Do Pathologists “See” Breast Cancer In Benign Biopsy Samples?

new study published in the Annals of Internal Medicine suggests that while pathologists usually agree in diagnosing cases of invasive breast cancer, they’re more likely to contradict one another when looking at biopsy slides that show precancerous lesions or non-invasive tumors. The study, titled “Variability in Pathologists’ Interpretations of Individual Breast Biopsy Slides: A Population Perspective” was released online on March 22, 2016.

Pathologists “Overcall” Breast Cancer Risks, Study Finds

Led by Joanne Elmore, MD, a team of academics from the University of Washington, Stanford and Dartmouth took 240 individual biopsy slides and gave them to a group of three experts in pathology. These doctors served as a “reference group,” interpreting the slides together to accurately diagnose whether each patient had:

  • invasive breast cancer,
  • ductal carcinoma in situ (DCIS),
  • atypical hyperplasia or
  • benign papilloma without atypical hyperplasia.

After recording those accurate diagnoses, Elmore’s group sent the biopsy slides along to 115 different practicing pathologists for diagnosis. Overall, the practicing pathologists “verified” the experts’ diagnosis in a little more than 92% of cases. In other words, they got it right in a majority of patients. But the number of diagnoses the practicing doctors got wrong varied widely depending on the condition displayed in the slide.

Atypical Hyperplasia “Overintrepeted” In More Than 50% Of Cases

Once cancer cells had broken away from their site of origin, and begun spreading into surrounding breast tissue, the pathologists almost always returned the correct diagnosis, agreeing with the experts on almost 98% of the invasive breast cancer cases. Their judgement was less reliable, however, when it came to cancerous tumors that hadn’t migrated yet, in the case of ductal carcinoma in situ, or precancerous cell accumulations like atypical hyperplasia.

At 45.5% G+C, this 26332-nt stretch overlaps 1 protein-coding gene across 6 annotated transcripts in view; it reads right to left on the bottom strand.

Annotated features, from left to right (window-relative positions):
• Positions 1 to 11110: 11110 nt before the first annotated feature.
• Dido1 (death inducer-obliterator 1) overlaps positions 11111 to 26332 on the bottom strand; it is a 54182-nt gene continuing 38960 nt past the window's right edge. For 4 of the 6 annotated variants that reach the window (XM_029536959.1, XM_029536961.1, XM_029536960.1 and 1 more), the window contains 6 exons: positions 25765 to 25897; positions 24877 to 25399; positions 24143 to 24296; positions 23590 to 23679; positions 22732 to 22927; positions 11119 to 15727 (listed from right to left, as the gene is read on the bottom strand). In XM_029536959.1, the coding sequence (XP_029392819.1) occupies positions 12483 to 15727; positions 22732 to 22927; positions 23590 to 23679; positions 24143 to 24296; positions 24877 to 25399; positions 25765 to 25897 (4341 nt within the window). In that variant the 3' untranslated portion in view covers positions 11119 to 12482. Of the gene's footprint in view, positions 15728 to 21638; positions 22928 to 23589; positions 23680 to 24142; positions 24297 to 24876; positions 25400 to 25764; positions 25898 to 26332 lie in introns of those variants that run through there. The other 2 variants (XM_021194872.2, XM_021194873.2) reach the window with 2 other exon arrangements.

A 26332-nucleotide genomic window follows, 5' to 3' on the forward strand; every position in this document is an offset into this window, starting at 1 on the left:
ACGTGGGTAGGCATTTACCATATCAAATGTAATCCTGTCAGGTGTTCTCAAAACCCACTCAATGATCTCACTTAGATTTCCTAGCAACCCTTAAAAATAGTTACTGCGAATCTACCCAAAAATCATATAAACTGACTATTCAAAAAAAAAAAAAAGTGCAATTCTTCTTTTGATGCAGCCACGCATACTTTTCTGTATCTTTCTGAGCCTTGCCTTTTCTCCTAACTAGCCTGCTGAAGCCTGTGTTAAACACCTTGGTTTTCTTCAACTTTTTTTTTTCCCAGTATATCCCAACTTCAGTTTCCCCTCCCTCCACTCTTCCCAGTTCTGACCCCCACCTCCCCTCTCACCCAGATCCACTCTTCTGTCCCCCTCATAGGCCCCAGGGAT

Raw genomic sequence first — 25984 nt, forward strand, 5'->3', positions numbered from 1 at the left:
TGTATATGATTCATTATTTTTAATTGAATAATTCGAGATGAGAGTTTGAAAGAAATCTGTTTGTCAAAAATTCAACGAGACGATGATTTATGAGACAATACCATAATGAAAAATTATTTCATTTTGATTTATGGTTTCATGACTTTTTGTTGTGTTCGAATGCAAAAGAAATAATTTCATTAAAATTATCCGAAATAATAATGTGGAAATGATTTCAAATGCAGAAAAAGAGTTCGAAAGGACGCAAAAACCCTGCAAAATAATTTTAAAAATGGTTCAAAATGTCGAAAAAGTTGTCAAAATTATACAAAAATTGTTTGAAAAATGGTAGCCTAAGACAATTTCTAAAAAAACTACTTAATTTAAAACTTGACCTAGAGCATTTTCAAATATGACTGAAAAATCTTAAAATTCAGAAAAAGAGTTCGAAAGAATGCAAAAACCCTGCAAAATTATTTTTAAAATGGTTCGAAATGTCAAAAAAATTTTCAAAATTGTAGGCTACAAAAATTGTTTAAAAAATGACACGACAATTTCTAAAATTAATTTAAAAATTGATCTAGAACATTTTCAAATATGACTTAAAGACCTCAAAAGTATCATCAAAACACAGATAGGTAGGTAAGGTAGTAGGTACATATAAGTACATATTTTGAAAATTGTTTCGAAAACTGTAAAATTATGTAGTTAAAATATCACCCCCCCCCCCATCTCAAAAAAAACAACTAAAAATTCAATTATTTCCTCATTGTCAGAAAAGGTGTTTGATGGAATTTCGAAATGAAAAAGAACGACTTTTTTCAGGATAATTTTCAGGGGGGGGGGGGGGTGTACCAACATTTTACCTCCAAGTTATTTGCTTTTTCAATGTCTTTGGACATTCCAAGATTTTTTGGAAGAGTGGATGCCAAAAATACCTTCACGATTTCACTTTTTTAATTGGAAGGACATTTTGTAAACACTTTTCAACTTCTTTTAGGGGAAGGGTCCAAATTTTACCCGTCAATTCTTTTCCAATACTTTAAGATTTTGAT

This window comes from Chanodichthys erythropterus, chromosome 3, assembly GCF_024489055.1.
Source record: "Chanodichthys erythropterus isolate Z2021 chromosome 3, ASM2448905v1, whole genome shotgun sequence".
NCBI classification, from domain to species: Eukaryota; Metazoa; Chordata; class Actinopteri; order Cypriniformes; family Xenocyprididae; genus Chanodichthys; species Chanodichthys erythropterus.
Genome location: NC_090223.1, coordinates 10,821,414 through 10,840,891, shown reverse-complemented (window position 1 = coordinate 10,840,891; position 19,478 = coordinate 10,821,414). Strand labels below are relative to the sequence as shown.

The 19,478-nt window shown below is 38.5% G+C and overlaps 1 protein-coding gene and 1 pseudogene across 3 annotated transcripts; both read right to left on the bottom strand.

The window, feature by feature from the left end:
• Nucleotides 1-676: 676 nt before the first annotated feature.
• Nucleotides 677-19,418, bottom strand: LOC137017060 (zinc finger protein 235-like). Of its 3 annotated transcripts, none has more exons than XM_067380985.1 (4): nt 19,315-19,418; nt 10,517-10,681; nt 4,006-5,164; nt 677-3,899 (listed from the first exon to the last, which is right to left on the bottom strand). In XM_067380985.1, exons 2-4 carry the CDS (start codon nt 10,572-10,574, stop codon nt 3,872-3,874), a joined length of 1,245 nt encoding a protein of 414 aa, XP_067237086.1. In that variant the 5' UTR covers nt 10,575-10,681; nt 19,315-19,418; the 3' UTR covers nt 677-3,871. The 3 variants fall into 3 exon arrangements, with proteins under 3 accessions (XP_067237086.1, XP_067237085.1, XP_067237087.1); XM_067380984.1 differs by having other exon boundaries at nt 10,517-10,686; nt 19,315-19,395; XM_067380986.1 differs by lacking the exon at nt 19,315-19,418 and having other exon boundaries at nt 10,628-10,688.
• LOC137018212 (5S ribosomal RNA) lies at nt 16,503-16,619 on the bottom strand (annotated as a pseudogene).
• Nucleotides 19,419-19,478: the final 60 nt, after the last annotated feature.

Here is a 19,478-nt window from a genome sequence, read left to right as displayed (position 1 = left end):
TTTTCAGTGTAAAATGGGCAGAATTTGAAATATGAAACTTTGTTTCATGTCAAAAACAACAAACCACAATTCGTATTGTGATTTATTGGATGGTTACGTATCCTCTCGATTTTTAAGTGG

When presented with cases of “atypia,” a condition in which cells within the mammary ducts have begun to proliferate abnormally, the pathologists “overinterpreted” the slide 53.6% of the time, calling it a cancerous tumor. 8.6% of the patients, however, would have been told that their precancerous condition was in fact benign, based on the pathologists’ “underinterpretation” of their biopsy. Only a little more than 1 out of every 3 slides deemed “atypia” by the expert panel were verified by individual practicing pathologists.

As for ductal carcinoma in situ, the most common type of non-invasive breast cancer, according to the American Cancer Society, 9.5% of those slides were diagnosed as benign, while 9% and 11.8% were diagnosed as atypical hyerplasia and invasive breast cancer respectively.

When The Gold Standard Isn’t Perfect

In an editorial accompanying the study, Doctors Alexander Borowsky and Laura Esserman note that, while histopathology, the microscopic inspection of cellular structures, is often considered the “gold standard” of diagnosis, Elmore’s study has revealed several major “problems,” most notably “a tendency toward ‘overcalling’ the risk level of disease.”

Although that may be true, Borowsky and Esserman urge caution in interpreting the results of Elmore’s research (a caution, one would hope, shared by pathologists interpreting biopsies). For one, it’s altogether unclear whether or not the reference diagnoses, those determined through consensus by the three cancer experts, are actually accurate. Experts, they write, “can learn to agree more often,” but that’s not the same as getting a diagnosis right.

Elmore herself has voiced some reservations. The pathologists involved, she told Medscape on March 30, 2016, were most consistent in their diagnoses on cases of invasive breast cancer and benign tissue, which are “by far the most common” conditions seen by pathologists in a real-world setting. The danger of a misdiagnosis, then, to real patients is probably not as high as her numbers would suggest. Even so, she and her colleagues ended their paper by writing that “efforts to reduce diagnostic variability need to be considered,” even floating the idea of mandatory second opinion policies.

The researchers reported good news in relation to slides that depicted benign, or non-cancerous, growths. In 97.1% of cases, the practicing pathologists correctly diagnosed the slides. Of course, that means an estimated 2.9% of the patients without breast cancer, or any precancerous cell growth, would have been told otherwise.

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